Crutcher’s Corner | The Definitive Motocross Playlist
Motocross and music are like Forest and Jenny. It’s been since 1995 that I’ve been listening to punk rock, although at first, it was not by choice. Initially, I would be glued to the tube watching flicks like Fly, Terrafirma 2, Crusty Demons, and the associated titles. Those full-lengths are scored to cuts that still stand against time 25 years later. Anton and I have had three and four-hour phone calls talking about strictly-irrelevant bands that have been thrown to the wayside, yet live on in the ears of motocross racers and action sports fans as a collective unit.
What I call punk rock is more of a mindset than it is a genre-specific sound. I’ve referenced this before, but motocross sits on the corporate end of rebel and not the rebel end of corporate. Moto, at its core, is full scale against the grain. Yeah, I get bummed out when loose program companies promise one thing then deliver another (or nothing at all) or when structure seems to be a figment of imagination more than it is an implemented system. However, I can usually remember to forgive because everyone in an industry position grew up idolizing the shenaniganery depicted in Moto XXX. The black socks and flat bills generation of the industry have smoked themselves out of positions of influence and now my generation has put down the PS2 controller and picked rider support and marketing director positions throughout.
The corporate end of the rebel will continue to develop new technologies, like twisting removable outriggers on the Fox Vue goggle, develop tires that handle best with 16psi like the Hoosier, or self engaging holeshot devices akin to ProTaper’s SELA. These technologies and new paradigms that are being introduced into the catalogs are developed by individuals that once wore Osiris D3’s with a Bieberesque swoop hairstyle.
I went a different route than most when it was Moto Career crunch time. At 16 I started getting into metal and hardcore bands like Throwdown, Eighteen Visions, Norma Jean, and Everytimeidie. The punk rock royalty that I learned to love from moto videos like Pennywise and The Offspring stayed in my rotation, but the absolute chaos of live hardcore shows and floor shattering mosh pits were a place where I felt more at home than I did at the motocross track.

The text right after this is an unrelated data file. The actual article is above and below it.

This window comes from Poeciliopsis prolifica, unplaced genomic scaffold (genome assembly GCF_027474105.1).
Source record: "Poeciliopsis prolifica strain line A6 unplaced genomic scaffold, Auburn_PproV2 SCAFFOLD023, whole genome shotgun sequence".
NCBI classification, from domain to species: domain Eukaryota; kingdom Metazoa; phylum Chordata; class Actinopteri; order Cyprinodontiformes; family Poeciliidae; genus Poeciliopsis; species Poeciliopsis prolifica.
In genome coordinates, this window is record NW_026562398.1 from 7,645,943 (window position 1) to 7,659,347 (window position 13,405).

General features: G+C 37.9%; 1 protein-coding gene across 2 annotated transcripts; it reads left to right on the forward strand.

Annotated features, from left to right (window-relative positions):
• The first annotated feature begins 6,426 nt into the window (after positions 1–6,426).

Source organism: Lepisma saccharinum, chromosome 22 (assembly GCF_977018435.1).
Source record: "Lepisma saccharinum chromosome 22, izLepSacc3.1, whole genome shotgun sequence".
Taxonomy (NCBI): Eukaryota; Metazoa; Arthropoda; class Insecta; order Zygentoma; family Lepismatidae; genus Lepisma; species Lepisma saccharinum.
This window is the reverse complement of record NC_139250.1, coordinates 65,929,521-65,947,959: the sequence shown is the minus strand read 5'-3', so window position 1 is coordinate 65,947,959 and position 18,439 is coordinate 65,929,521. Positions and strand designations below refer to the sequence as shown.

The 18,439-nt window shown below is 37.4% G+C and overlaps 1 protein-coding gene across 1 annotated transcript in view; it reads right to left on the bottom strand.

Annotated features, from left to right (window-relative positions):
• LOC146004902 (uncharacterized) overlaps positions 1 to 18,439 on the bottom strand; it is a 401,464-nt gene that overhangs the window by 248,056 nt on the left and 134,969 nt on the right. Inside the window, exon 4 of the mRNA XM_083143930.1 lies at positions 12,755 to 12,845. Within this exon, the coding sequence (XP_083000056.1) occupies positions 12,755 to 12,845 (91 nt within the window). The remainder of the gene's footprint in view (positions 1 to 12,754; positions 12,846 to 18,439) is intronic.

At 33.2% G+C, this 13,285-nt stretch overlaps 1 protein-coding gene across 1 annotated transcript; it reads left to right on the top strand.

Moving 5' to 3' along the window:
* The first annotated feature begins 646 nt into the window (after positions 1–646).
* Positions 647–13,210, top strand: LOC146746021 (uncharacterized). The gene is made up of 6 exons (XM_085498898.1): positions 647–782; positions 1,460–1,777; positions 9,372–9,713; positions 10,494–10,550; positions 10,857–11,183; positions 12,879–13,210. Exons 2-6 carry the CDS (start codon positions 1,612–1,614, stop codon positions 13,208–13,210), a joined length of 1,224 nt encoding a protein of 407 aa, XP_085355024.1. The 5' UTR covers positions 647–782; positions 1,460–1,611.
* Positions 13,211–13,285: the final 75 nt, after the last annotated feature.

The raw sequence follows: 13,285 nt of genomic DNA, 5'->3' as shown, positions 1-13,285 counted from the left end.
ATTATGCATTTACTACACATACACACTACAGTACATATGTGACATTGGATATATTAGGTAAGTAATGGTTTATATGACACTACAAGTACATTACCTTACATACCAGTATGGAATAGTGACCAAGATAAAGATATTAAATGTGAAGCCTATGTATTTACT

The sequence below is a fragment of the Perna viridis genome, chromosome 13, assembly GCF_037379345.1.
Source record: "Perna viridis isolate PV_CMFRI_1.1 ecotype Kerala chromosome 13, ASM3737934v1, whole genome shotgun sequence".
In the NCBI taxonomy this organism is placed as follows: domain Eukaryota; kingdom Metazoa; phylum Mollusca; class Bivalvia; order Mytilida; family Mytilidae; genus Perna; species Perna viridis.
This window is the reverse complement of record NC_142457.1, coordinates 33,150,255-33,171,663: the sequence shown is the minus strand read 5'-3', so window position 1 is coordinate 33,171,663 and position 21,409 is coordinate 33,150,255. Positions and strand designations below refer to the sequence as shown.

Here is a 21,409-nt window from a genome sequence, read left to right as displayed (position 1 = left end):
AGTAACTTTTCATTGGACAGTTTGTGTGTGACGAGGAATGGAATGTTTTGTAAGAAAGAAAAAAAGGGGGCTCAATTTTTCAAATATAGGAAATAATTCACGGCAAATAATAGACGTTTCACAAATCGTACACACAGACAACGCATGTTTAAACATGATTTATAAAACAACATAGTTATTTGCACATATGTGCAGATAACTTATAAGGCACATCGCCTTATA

Later in my teens, I had all but checked out on moto. It seemed so corny and dorky through the lens of my super elitist teen angst and everyone at the track were bumpkins with poor taste. By 20, I was a full-throttle hardcore kid working for local bands like Snake Eater and Thunder Eagle, earned my merch-guy stripes that later helped me get picked up by Orange County hardcore powerhouse Stick To Your Guns.
For one whole autumn, I lived the tour life. Locally, I had weekend-toured with the Snakes for a few years, but this was the big show: STYG was billed as co-headliner with As Blood Runs Black for a full US and Canadian run. Direct support on the ticket was Attila, For The Fallen Dreams, and Close Your Eyes. I was given a salary of $65 a day plus tips to run the merch operation that would average $1,500 worth of T-shirts and hoodies in a night while I would bank about $150 in cash tips. Some of the things I learned on the road as a merch guy came in hand during the negotiation tactics with ATC/FLPSDE racing’s partners.
An honorable mention about this part of my life is that when Guitar Hero was the gold standard of social video gaming, I sold my XBOX 360 for a real Ibanez and Line 6 amp. I learned how to play guitar, which in the punk rock realm is not the hardest thing to do, and although I had never performed live at that time, I knew my way around a 6 string.
When the tour headed into Canada, Attila’s vocalist couldn’t make it into the country because of a DUI charge and the only person that knew all the words to their songs was their bassist, Chris. I connected well with these guys in Attila on the tour and through the casual tour-conversations one has before the show’s doors open at 6, they learned I was handy with a pick. The plan was devised and for four nights in Canada, without any organized practice (I listened to the album they were touring off of for memorization), no time on a bass guitar or experience on a stage, I was propped up as their low end. It worked. I passed as a bassist, and the memory lives on forever of playing in front of thousands of Canadians.
Circling back to today in the fall of 2020, I am preparing to head out on tour once again. Instead of a trailer full of musical equipment, we’ll have a Transit loaded with motorcycles and promotional material for the ATC team’s partners. Cody Clark, an old 80cc hotshot from Kansas, called yesterday looking for a place to find Fox youth gear and when the conversation turned to the team, he asked a very Cody question: “Who let you start a team?” I laughed and answered that the whole program is all my idea.
His question made me think this morning as I made my Gimmick. “Really, who let me start a team?” Nobody! The rationale of needing permission to start such an enterprise interests me none. I grew up watching Jeremy McGrath flying through the air dubbed with Face To Face’s punk rock anthem Disconnected. I need permission from no one.
Is this team my first “I am man, hear me roar” move? Not sure, but I can stamp that like much of my fellow enthusiasts finding their groove professionally through the industry, the streaming app is cranked to 11 with Down By Law or Lagwagon, and we will not accept the now stale tactics of the old guard.